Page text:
Voices of PKD : Christina Meyer
My name is Christina Meyer and I was diagnosed with autosomal dominant polycystic kidney disease (ADPKD) when I was 18 years old. It was an accidental finding during an ultrasound, and it was then that it came to light that I had cysts on my kidneys. Realizing that it is a genetic disease, both my parents were tested and it was confirmed that my mother was already in the early stages of kidney decline. Neither my father nor my sister have the disease.
Today when I think back, I feel that it was really divine timing that they discovered I had PKD when they did, so that my mother was able to get the treatment she required.
I watched my mother for years, struggle with the disease as her kidneys slowly declined. When it came time to begin dialysis, my mother kept working full time, while having to be hooked up to a machine in the evenings three days a week. She was only able to do this for a year before she was forced to retire, as the dialysis was beginning to takes its toll. My mother was on dialysis for approximately twelve years. She had many complications and even lost a limb. Sadly, this disease took her life a week before her sixty-seventh birthday.
Chronic illness is very taxing on a family and for me it was a double whammy. Watching my mother go through all the trials of this disease, and then for it to finally take her life far too early, was a wakeup call for me to do all that I can to make sure that my own outcome is better.
At the age of forty, shortly after my mother’s passing, my own kidneys began to decline more rapidly. My nephrologist recommended a new drug, Jinarc, which is supposed to slow the progression of the disease. It came with a very long list of potential side effects, but I decided that if it had the possibility of slowing my kidney decline down, even a little bit, it was worth the try.
Although I am still on Jinarc, my kidney function has now dropped to the point where we have to begin looking at treatment options. Today, at the age of fifty years old, I am now at the beginning stages of that process. The treatment options consist of dialysis or transplantation from either a deceased or a living donor. I am pursuing a living donor, as I would like to avoid dialysis all together. There may be a possibility to avoid dialysis with a living kidney donation.
There is no cure for polycystic kidney disease, but an organ transplant may prolong and enhance a person’s quality of life. There is no limit to how many donors can be tested. The more options available for a new kidney, the better chance there is of finding the best possible match.
The thing about living organ donations is that you need donors. My husband and my sister have come forward as potential donors. However, there is always that possibility that neither my sister nor my husband are a match for me. In addition, they may discover some health problems of their own. Therefore, it is a good idea to, “not put all your eggs in one basket”, so to speak.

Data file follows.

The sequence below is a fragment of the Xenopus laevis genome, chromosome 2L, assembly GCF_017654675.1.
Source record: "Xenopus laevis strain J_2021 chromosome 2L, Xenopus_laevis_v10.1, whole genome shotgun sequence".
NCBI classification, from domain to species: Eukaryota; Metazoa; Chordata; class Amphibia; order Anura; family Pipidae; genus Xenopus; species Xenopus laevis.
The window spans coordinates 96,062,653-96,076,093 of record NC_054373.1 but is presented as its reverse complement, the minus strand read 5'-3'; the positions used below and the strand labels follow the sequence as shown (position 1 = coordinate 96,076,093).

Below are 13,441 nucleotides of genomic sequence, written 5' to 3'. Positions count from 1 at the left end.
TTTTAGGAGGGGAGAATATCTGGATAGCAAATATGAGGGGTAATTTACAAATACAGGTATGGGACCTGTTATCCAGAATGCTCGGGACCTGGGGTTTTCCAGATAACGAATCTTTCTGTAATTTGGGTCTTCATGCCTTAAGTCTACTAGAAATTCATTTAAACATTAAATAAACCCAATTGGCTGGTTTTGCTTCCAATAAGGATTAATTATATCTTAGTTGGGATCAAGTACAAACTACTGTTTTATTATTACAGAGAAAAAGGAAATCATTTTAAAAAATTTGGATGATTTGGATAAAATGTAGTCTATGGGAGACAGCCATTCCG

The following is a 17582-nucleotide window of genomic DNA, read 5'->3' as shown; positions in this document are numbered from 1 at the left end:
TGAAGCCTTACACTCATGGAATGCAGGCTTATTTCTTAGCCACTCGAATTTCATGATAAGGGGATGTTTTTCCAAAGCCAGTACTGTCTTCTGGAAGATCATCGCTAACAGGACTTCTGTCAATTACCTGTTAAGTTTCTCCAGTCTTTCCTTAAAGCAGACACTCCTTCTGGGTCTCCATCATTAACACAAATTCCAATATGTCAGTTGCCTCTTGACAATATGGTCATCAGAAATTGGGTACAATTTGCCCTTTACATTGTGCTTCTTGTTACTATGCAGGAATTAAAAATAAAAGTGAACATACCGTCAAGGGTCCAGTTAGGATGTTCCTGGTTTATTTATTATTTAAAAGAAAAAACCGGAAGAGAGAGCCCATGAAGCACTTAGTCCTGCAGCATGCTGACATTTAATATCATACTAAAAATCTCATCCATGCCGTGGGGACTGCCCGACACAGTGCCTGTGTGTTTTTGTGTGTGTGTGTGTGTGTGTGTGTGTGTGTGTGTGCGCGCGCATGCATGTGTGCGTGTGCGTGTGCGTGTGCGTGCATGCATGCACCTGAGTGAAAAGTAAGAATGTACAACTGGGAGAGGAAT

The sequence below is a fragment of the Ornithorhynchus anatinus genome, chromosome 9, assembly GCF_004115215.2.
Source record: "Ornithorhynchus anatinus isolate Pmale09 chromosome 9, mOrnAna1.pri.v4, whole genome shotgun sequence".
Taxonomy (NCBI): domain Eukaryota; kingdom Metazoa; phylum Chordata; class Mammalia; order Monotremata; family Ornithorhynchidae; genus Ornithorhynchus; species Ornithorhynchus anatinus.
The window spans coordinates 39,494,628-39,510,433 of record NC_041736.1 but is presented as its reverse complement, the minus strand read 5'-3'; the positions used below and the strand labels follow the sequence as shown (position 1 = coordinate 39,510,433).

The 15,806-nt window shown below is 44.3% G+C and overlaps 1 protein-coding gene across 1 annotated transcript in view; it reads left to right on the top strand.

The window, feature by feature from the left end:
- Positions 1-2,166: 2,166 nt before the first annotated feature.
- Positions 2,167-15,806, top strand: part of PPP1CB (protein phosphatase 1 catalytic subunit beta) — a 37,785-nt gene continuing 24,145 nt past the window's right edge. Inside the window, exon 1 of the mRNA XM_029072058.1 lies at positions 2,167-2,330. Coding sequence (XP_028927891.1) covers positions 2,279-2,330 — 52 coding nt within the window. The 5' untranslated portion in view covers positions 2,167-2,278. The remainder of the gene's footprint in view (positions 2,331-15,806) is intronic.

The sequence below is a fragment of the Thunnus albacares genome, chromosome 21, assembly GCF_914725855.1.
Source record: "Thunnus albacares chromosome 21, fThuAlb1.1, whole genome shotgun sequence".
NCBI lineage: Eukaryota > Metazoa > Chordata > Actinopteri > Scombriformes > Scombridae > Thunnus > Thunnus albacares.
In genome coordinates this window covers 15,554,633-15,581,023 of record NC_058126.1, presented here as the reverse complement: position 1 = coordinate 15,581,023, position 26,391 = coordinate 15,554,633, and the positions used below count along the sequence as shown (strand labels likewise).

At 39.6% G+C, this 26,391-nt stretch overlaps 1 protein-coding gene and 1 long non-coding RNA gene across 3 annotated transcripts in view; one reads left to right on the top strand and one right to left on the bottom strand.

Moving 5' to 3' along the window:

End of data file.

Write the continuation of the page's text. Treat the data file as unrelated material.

After listening to a webinar from the PKD Foundation of Canada titled, “Having Your Kidney Donor Find You”, I decided to take my story to social media. For me this was a huge step, as I was currently not on social media and wasn't sure anyone would actually hear my story.
I was amazed to say the least. The day after putting my story on Facebook, someone from the CBC London Morning Radio show contacted me, as she had come across my Facebook page and wanted to share my story. It didn’t end there. Good Morning Hamilton and Global News have both also shared my story. In addition to this great publicity, four more people have come forward as potential donors. I am truly in awe. Friends, family and people I have just met online have also come forward with prayers and support. Furthermore, people who have been donors and recipients alike have been contacting me and providing their stories and well wishes.
I felt it was important that I share my story not only for myself, but also for all the many families dealing with PKD and chronic kidney disease. I wanted to get the word out there that this disease doesn’t have to end with dialysis or a long wait for a kidney from a deceased individual. I also wanted to be an inspiration for my sixteen-year-old daughter, who will have to be tested herself in the near future, due to the genetic nature of this disease. I want her to know that if it turns out that she does carry the genetic disorder, that there is hope and possibilities.
As I begin down this path towards a kidney transplant, I do not walk with fear in my heart, but rather full of hope and possibility. I look to the future where I can hopefully give back and become a Transplant Ambassador myself through the Transplant Ambassador Program. I would love to share my experiences and help someone else who may be right where I am today. The future looks bright!
Thank you for reading my story. I would like to thank family and friends for their continued support, thoughts and prayers. I am so very thankful to those who have come forward and have begun the screening process for potential living donation.
For more information please visit https://www.lhsc.on.ca/multi-organ-transplant-program/living-donation, share my story and help me spread the word about kidney disease and living donor transplants. If you feel you may be a compatible donor and are considering a life-saving transplant process, please feel free to reach out to me at [email protected].